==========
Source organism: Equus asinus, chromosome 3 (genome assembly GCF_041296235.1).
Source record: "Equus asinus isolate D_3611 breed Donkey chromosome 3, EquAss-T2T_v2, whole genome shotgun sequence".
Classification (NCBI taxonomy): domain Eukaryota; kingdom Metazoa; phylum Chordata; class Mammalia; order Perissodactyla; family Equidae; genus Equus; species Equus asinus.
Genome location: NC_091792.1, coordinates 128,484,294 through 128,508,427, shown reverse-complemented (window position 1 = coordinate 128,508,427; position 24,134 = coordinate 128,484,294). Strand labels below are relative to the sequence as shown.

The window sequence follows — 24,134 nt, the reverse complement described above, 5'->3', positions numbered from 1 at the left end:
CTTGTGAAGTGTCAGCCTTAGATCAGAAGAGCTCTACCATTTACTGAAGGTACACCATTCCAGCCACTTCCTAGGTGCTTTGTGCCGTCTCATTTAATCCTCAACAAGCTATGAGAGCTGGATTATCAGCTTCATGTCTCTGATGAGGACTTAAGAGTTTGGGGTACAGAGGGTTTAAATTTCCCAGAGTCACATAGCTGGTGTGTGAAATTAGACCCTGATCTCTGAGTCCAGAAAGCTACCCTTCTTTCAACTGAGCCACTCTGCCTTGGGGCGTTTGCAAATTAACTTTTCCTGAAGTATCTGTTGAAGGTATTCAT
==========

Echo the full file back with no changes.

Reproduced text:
Source organism: Equus asinus, chromosome 3 (genome assembly GCF_041296235.1).
Source record: "Equus asinus isolate D_3611 breed Donkey chromosome 3, EquAss-T2T_v2, whole genome shotgun sequence".
Classification (NCBI taxonomy): domain Eukaryota; kingdom Metazoa; phylum Chordata; class Mammalia; order Perissodactyla; family Equidae; genus Equus; species Equus asinus.
Genome location: NC_091792.1, coordinates 128,484,294 through 128,508,427, shown reverse-complemented (window position 1 = coordinate 128,508,427; position 24,134 = coordinate 128,484,294). Strand labels below are relative to the sequence as shown.

The window sequence follows — 24,134 nt, the reverse complement described above, 5'->3', positions numbered from 1 at the left end:
CTTGTGAAGTGTCAGCCTTAGATCAGAAGAGCTCTACCATTTACTGAAGGTACACCATTCCAGCCACTTCCTAGGTGCTTTGTGCCGTCTCATTTAATCCTCAACAAGCTATGAGAGCTGGATTATCAGCTTCATGTCTCTGATGAGGACTTAAGAGTTTGGGGTACAGAGGGTTTAAATTTCCCAGAGTCACATAGCTGGTGTGTGAAATTAGACCCTGATCTCTGAGTCCAGAAAGCTACCCTTCTTTCAACTGAGCCACTCTGCCTTGGGGCGTTTGCAAATTAACTTTTCCTGAAGTATCTGTTGAAGGTATTCAT